A term in the Tennessee legislature and seven consecutive terms in the U.S. House of Representatives provided James K. Polk with a solid political background. A Democratic Party leader, he backed Jackson's policies against the Bank of the United States. As Ways and Means Committee Chairman, he led the defense of Jackson's policy favoring some state banks. Polk won election as Tennessee governor in 1839, but at a time with the Whig Party was increase its strength in the state. He lost his bid for re-election in 1841 and 1843.
A dark horse at the 1844 Democratic convention, he emerged as the presidential candidate. Running on a platform of "the reoccupation of Oregon and the reannexation of Texas," Polk defeated Henry Clay in the election. Polk pledged to govern independently as president and his policies caused much dissension within his own party. He had attempted to negotiate with Mexico for the purchase of land.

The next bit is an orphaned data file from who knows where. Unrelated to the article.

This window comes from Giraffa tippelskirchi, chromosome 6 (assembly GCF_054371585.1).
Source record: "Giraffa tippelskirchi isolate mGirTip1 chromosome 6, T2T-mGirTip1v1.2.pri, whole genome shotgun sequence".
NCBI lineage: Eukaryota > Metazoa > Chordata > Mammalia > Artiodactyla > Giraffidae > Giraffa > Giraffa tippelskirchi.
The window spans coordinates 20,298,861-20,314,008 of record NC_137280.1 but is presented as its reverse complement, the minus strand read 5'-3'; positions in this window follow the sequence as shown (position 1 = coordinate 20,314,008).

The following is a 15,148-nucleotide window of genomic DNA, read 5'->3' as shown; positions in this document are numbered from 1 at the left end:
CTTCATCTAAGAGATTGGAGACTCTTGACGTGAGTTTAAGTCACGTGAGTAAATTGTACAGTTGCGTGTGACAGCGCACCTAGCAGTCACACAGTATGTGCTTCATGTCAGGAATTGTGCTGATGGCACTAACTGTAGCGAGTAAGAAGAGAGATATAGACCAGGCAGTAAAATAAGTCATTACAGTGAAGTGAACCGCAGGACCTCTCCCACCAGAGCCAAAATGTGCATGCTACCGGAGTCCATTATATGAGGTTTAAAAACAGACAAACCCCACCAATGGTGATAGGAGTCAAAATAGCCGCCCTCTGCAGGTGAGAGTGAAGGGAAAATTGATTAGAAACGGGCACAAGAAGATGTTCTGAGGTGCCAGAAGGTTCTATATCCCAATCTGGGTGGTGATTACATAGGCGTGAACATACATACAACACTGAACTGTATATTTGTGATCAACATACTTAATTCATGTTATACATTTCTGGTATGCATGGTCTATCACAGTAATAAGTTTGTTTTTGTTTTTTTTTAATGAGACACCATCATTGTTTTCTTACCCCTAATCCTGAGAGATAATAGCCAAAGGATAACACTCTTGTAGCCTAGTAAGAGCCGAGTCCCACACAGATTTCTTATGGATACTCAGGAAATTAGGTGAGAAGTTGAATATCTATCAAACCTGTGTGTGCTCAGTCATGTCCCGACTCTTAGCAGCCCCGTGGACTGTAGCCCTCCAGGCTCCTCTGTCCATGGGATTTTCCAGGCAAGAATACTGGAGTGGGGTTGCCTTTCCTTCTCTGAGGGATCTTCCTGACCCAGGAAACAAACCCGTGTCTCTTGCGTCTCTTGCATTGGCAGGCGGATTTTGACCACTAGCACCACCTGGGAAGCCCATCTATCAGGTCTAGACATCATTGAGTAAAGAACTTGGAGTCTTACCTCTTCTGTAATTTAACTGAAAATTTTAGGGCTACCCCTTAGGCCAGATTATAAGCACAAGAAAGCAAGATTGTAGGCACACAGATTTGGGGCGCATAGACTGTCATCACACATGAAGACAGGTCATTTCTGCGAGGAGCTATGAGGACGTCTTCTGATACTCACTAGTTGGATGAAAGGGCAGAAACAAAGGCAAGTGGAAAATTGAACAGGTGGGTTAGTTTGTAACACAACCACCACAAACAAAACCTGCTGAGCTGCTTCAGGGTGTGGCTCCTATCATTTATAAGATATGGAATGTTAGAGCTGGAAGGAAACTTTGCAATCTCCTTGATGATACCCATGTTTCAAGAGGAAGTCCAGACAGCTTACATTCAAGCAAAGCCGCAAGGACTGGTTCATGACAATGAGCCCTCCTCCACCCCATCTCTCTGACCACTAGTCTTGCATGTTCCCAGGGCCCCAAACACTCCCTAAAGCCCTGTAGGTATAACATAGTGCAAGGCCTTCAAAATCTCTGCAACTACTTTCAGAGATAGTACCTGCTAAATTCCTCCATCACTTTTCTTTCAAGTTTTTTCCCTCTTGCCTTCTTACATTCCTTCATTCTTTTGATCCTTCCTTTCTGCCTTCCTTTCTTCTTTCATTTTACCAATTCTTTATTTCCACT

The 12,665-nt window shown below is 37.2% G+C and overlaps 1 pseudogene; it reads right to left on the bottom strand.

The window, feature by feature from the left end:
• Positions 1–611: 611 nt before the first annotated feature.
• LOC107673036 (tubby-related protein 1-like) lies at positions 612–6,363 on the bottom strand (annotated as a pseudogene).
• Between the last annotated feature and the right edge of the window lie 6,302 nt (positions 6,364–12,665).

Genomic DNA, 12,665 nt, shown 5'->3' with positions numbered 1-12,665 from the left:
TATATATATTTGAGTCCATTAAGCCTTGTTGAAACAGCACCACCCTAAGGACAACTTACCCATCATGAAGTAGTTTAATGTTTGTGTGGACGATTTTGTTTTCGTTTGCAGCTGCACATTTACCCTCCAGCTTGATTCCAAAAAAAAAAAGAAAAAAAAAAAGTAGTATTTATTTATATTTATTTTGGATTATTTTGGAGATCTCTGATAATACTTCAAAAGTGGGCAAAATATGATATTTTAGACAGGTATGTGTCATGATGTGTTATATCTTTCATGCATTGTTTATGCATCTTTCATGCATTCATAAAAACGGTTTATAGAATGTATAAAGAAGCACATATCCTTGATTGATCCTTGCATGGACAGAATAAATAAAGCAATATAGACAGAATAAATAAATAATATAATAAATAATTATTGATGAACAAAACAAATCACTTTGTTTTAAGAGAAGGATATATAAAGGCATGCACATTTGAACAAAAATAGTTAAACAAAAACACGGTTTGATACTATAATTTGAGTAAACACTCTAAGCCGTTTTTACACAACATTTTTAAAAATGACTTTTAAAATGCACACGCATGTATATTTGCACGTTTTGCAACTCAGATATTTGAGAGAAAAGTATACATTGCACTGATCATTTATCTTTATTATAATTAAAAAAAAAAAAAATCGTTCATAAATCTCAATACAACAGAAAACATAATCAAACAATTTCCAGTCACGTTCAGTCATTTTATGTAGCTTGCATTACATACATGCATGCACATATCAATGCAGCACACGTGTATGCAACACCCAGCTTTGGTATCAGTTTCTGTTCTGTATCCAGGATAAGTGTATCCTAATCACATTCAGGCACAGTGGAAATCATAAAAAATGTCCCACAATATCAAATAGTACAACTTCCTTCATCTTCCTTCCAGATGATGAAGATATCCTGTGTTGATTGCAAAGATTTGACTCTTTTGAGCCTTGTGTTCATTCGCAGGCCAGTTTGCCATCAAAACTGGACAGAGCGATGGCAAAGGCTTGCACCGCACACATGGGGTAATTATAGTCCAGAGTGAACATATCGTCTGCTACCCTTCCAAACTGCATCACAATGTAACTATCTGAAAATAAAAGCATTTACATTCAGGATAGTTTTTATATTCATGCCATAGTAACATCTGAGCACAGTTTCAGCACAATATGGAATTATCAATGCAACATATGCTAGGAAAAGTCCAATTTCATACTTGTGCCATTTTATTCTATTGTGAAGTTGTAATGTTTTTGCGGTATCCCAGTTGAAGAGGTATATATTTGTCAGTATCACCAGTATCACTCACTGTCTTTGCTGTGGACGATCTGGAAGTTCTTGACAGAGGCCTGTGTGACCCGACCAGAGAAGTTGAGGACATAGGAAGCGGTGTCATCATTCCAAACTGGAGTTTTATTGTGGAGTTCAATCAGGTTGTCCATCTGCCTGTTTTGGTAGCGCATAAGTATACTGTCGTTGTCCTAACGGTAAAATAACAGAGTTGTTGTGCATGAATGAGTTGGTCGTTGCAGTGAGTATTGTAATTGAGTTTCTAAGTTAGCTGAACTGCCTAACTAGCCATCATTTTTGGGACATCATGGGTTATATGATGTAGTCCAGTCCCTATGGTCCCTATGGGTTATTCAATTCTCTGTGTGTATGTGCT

With the annexation of Texas, Mexico would not receive the U.S. envoy. While Polk was making plans to seek a declaration of war, a Mexican force crossed the Rio Grande River and attacked U.S. forces under Zachary Taylor. Polk did not have confidence in Taylor and sent Gen. Winfield Scott to land at Veracruz and march on Mexico City. Also dispatched was Nicholas P. Trist to complete a peace treaty. Unhappy with the progress, Polk recalled Trist. Trist ignored the recall and negotiated a treaty that provided for the cessation of California and New Mexico and recognition of the U.S. claim to Texas. All of these were objectives Polk had before the war.